Fostering Social Innovation through E-Collaboration

Fostering Social Innovation through E-Collaboration

Ayla Esen
DOI: 10.4018/978-1-4666-4478-6.ch004
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Increasing awareness in social problems and the high complexity of social challenges has boosted social innovation efforts in recent years. Social innovation refers to new and innovative solutions to social problems that create social value, involve public good, and affect the society, mostly developed by participation of stakeholders who have interests in the problem. Social innovation leads to social value created through a series of collaborative efforts of public, private, and non-governmental organizations. This chapter highlights the importance of collaboration in social innovation and examines the role of e-collaboration as a group coordination and communication mechanism in the social innovation processes. The first part of the chapter presents evidence on what social innovation is and describes how social innovation intertwines with collaboration. The second part of the chapter defines the key conceptual elements of e-collaboration and explores how e-collaboration can foster social innovation concerning each conceptual element.
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The high rate of change and complexity in the environment is forcing organizations to develop novel solutions systematically. This makes the notion of innovation a vital ingredient for economic growth and competitiveness. Innovation can be defined as: “a novel and improved process, product, administrative system, or program” (Damanpour, 1991). The definition of innovation has long been discussed by researchers and practitioners. Scholars have reached a certain level of consensus in terms of what innovation is and what it is not. However, there is an evolving dialogue on the role of innovation in society. The shift from an industrial society to a knowledge and network economy has been transforming the innovation paradigm. There is an increasing focus on how to integrate social interests into products and services, and there is a significant increase in emerging social challenges for which the public sector is not designed, such as climate change. Therefore, organizations are seeking new ways of innovating to meet social needs. Non-technical and social innovations are increasingly recognized as means of achieving novelty. Concepts such as open innovation and user-centric innovation are results of this new paradigm. On the one hand, companies are increasingly including stakeholders (e.g., customers, end-users, and suppliers) in the design of their products and services. On the other hand, public, private, and non-governmental organizations come together to address social challenges that require a collaborative problem-solving process. The innovation process is transforming into an iterative and participative activity.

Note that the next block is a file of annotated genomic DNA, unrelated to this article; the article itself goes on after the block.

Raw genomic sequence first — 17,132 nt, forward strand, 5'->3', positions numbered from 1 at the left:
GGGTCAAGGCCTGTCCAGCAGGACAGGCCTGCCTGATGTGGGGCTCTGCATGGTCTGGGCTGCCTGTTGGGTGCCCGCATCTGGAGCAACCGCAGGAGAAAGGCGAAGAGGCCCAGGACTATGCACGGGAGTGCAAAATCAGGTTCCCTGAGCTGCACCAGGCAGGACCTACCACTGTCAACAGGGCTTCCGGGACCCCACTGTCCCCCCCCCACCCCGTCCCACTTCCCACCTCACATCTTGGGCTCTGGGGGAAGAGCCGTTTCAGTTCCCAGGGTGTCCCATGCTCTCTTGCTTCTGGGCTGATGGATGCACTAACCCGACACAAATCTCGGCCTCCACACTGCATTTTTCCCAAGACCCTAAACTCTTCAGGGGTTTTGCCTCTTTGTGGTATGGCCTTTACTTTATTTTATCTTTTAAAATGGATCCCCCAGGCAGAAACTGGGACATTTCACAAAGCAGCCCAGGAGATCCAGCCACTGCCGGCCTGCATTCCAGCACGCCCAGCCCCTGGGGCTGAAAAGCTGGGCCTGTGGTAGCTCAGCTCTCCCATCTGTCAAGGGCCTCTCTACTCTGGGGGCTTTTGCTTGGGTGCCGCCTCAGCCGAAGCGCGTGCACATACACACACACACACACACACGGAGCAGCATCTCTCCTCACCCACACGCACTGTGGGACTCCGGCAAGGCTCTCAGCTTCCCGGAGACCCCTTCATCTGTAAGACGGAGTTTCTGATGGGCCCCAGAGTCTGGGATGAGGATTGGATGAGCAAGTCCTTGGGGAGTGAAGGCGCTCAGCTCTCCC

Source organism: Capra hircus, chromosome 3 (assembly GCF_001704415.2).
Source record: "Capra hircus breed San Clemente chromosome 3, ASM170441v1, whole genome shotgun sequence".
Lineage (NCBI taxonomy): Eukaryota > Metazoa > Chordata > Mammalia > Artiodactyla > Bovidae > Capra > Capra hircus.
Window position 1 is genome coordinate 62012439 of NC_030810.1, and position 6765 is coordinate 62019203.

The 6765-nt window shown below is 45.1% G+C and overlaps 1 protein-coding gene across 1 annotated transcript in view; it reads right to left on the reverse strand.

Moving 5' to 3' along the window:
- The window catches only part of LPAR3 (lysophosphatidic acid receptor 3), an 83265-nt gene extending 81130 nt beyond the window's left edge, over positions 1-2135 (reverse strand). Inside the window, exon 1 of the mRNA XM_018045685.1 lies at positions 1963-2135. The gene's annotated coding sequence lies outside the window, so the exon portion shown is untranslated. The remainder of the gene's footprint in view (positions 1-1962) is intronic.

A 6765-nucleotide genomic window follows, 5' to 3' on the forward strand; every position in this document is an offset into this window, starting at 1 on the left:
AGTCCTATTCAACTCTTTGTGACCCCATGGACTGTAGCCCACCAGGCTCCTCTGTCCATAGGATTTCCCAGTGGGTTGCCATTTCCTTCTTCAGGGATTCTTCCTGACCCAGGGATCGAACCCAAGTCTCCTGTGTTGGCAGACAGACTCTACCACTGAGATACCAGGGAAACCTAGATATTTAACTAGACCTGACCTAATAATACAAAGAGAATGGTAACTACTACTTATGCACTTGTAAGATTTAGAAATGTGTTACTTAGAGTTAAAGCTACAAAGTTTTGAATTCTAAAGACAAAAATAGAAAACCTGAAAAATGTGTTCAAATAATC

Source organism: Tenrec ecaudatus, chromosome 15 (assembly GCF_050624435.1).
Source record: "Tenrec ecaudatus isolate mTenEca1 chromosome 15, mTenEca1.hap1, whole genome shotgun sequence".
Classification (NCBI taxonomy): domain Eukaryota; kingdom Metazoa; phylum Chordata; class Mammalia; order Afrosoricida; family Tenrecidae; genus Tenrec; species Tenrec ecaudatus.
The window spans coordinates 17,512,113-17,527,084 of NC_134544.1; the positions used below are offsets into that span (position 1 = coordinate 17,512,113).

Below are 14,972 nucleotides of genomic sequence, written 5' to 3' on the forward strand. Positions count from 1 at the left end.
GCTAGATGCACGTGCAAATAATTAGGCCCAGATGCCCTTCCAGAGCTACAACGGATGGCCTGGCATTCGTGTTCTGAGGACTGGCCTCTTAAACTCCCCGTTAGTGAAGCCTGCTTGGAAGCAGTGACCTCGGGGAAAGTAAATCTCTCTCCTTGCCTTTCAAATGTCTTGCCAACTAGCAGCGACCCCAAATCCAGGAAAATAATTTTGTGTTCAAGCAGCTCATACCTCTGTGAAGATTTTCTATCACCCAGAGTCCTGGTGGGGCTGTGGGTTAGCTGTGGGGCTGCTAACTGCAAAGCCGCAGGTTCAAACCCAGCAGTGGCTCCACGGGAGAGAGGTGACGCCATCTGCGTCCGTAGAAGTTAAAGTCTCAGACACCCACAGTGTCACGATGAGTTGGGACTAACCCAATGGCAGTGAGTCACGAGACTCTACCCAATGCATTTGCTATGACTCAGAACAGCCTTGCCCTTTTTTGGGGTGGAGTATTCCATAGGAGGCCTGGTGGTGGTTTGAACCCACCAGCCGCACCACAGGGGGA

Innovation usually goes hand in hand with change. Organizations search for novelty as a response to a change in the environment, or as a means of bringing about change (Damanpour & Ewan, 1984). Social innovation has stemmed from the need for systemic social change. Increasing awareness in social problems has been forcing governments, businesses, and civil society to take action on working together for social development. People, groups, and institutions form inter-organizational collaborative platforms for that purpose. The social value created by these platforms is defined as social innovation.

A very popular example of social innovation is the alliance between Danone and Muhammed Yunus, the developer of microcredit and microfinance concepts, and the founder of Grameen Bank which provides credit and banking services to the rural poor in Bangladesh. In 2006, Danone and Grameen Bank formed a joint venture, Grameen Danone Foods Ltd., to respond to the local nutritional needs in Bangladesh. The joint venture produces 80g packed yoghurt, Shoktidoi, at a very affordable price, with a composition that has been designed to make up for the nutritional deficiencies, and products are sold through a distribution system that provides employment opportunities to local people. This specific case is an example of social innovation initiated by private organizations. Very diverse fields, such as public policy, urban and regional development, and social movements, are creating social innovation through distinctive methods and insights. Regional development initiatives in Europe are increasingly utilizing the contribution of multiple stakeholder groups to develop innovative solutions to regional problems, such as decreasing unemployment rates, or ensuring social inclusion of disadvantaged groups (e.g., the disabled and elderly).

Heiskala (2007) defines social innovation as “changes in the cultural, normative or regulative structures [or classes] of the society which enhance its collective power resources and improve its economic and social performance” (p. 59). From this definition, we can conclude that social innovation occurs at the societal level, is socially accepted, affects the society, and creates “new” as well as “good” social value. Collaboration is at the heart of social innovation by design. Different stakeholder groups form networks and platforms and have to communicate, coordinate, and collaborate effectively in order to achieve results.

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